Nosemonkey's EUtopia

In search of a European identity

A brief explanation of absence and (re)statement of principles

I’ve come to a conclusion over the last couple of weeks. It’s something I’ve known for a while, but never quite expressed so succinctly as I’m about to:

I’m interested in politics, but I don’t CARE about politics.

Unlike most political bloggers (at least, it seems like this much of the time), politics is not my life. There are countless things that I’m more interested in and that I actually care about. Film, art, literature, history, beer, whisky. I could have started a blog on any of these, but I happened to pick EU politics because it would present a challenge. An academic challenge.

Yes, I’ve had political jobs in both Westminster and Brussels. Yes, I think the EU is more good than bad, and that European political/economic integration is a nice idea.

But if the EU were to end tomorrow, would I care? No.

If I were to be allowed no more beer, whisky, history books or films from tomorrow, however? Damn straight – I’d be distraught.

The longer, rather more coherently-argued version of this summary of my political outlook, for those who missed it a couple of years back, can be found here. It all still applies (bar parts of point 8, written before the current recession), and it remains the most coherent statement of my political outlook I’ve come up with. If you haven’t, I’d urge you to have a read.

And no, this isn’t an “I’m quitting blogging” post, in case you were wondering – I’ve done several of those before. It’s just that this blog’s approaching its 6th anniversary, and I’m starting to think about priorities and possible changes of direction again.

With so many new EU blogs recently arisen, the need for me to comment on everything (not that I ever did) is diminishing rapidly – if there was ever a need in the first place. With the EU entering a pre-election period in which party politics is set to dominate (something in which I have no interest), the question is where to direct my limited time, effort and interest to put it to its best use.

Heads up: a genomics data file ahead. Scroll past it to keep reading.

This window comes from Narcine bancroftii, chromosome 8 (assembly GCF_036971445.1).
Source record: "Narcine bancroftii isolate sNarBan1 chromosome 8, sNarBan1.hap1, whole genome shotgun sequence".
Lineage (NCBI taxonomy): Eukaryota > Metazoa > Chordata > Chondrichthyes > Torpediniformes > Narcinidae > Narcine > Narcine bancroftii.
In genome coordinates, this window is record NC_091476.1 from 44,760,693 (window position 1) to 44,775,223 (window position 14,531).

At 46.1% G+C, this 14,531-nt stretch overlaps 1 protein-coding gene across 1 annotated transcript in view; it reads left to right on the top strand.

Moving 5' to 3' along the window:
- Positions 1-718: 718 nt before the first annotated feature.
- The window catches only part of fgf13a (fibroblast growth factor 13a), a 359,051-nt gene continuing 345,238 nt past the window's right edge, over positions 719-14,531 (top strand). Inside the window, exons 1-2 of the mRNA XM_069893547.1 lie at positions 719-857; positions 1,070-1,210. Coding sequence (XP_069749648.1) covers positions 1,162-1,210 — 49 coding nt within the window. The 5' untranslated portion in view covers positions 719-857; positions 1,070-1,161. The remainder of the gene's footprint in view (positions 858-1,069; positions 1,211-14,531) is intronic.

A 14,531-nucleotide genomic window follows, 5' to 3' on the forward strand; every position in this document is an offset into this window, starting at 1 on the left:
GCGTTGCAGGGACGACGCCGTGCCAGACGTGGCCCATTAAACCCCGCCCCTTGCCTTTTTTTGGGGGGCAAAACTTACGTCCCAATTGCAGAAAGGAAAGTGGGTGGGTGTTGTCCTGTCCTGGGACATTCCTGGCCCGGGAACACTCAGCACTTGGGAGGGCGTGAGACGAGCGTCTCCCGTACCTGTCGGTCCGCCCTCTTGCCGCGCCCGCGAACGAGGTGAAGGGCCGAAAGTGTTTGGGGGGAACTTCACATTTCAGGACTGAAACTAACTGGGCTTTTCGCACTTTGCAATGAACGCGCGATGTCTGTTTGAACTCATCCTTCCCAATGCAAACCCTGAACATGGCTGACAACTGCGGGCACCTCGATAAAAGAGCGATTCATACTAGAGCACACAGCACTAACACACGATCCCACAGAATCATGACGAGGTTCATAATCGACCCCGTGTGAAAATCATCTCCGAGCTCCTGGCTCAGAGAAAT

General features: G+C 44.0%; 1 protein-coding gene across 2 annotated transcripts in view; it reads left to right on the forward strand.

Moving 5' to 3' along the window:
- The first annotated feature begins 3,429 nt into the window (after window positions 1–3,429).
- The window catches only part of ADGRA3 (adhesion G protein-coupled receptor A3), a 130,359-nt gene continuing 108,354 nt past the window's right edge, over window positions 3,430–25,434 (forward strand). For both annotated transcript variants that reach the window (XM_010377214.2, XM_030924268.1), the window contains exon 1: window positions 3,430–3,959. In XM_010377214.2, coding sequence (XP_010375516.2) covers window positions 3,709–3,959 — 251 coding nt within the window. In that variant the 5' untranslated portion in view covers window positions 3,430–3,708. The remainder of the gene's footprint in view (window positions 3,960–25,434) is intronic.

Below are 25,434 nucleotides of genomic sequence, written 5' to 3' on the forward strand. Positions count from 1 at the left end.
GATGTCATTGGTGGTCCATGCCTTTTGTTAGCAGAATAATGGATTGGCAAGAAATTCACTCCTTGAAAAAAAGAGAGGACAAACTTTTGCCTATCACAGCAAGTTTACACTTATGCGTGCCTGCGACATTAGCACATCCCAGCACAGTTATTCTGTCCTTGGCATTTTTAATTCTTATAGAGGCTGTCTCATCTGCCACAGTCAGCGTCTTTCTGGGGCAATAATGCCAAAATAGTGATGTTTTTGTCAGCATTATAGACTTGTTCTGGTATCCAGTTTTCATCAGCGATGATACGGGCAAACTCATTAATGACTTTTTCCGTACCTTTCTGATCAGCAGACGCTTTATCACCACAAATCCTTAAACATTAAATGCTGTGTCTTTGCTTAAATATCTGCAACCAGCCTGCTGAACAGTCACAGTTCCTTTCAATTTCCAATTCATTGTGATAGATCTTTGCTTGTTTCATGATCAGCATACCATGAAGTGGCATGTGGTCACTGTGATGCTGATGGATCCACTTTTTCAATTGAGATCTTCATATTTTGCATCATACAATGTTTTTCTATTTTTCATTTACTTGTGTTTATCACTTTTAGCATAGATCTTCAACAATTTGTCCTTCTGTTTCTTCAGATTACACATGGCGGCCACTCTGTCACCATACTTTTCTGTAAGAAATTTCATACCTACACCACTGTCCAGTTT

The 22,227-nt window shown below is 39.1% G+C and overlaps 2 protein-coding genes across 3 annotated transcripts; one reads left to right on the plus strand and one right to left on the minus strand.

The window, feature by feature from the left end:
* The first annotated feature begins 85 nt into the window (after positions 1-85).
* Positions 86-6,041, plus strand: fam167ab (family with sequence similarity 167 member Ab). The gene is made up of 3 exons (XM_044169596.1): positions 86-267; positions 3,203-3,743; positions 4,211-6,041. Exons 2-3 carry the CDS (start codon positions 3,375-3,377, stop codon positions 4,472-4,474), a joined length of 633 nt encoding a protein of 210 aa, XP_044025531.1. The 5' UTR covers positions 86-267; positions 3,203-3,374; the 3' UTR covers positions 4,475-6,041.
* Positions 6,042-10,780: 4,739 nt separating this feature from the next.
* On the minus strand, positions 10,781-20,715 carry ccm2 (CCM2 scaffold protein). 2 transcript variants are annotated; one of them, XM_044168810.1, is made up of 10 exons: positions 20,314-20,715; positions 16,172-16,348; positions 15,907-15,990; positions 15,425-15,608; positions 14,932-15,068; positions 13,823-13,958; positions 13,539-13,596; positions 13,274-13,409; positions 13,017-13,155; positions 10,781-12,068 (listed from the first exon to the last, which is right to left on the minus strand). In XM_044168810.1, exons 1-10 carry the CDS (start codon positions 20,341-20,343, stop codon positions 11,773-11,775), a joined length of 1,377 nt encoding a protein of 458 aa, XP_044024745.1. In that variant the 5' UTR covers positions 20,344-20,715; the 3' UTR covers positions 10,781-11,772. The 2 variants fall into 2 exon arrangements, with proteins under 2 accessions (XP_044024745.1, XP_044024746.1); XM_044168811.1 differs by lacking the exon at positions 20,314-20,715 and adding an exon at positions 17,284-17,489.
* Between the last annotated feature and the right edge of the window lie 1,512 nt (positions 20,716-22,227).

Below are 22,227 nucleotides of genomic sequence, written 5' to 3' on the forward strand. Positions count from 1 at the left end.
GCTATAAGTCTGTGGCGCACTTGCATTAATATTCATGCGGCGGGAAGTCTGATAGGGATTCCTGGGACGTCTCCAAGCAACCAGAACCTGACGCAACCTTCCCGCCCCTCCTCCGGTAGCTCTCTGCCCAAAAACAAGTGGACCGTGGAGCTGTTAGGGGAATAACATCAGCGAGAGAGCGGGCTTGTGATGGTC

Suggestions welcome.


  1. I think you’ve managed to give an ace reason here why you should carry on blogging about the EU – the rest of us blogging about the EU, for good or ill, do care a LOT about politics, and your more distanced view is very useful!

  2. Nosemonkey,

    You are perhaps a bit drastic in your views on short-termism in politics. Extremely short term is right if you follow the (partisan) tabloid headlines and politicians out to score points against each other on a daily basis.

    But more importantly, representative democracy is also a system of government, where long term policies are built and put into practice.

    As you have pointed out, public perceptions and identities evolve even more slowly.

    Your blog, which takes a longer view, discusses issues citizens should think about.

    With regard to the European elections, it is a healthy sign if at least some Europeans become engaged in the campaigns, but the same challenges and shortcomings will face the newly elected European Parliament and the Commission to be appointed.

    What should the campaigners be discussing? What should the EU citizens demand?

  3. Well good luck if you go. please tell me of another blog I should argue with.
    I`m a philistine so I think too much money and time is wasted on arts, films ,literature. The drinking bit I agree with.

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  5. Actually it’s really good to find an EU blogger that’s non-partisan and can look at issues in terms of their merits from scratch, as it were. Your history stuff is interesting too, of course, but your EU posts always make me think more deeply and that’s a valuable thing when it comes to politics.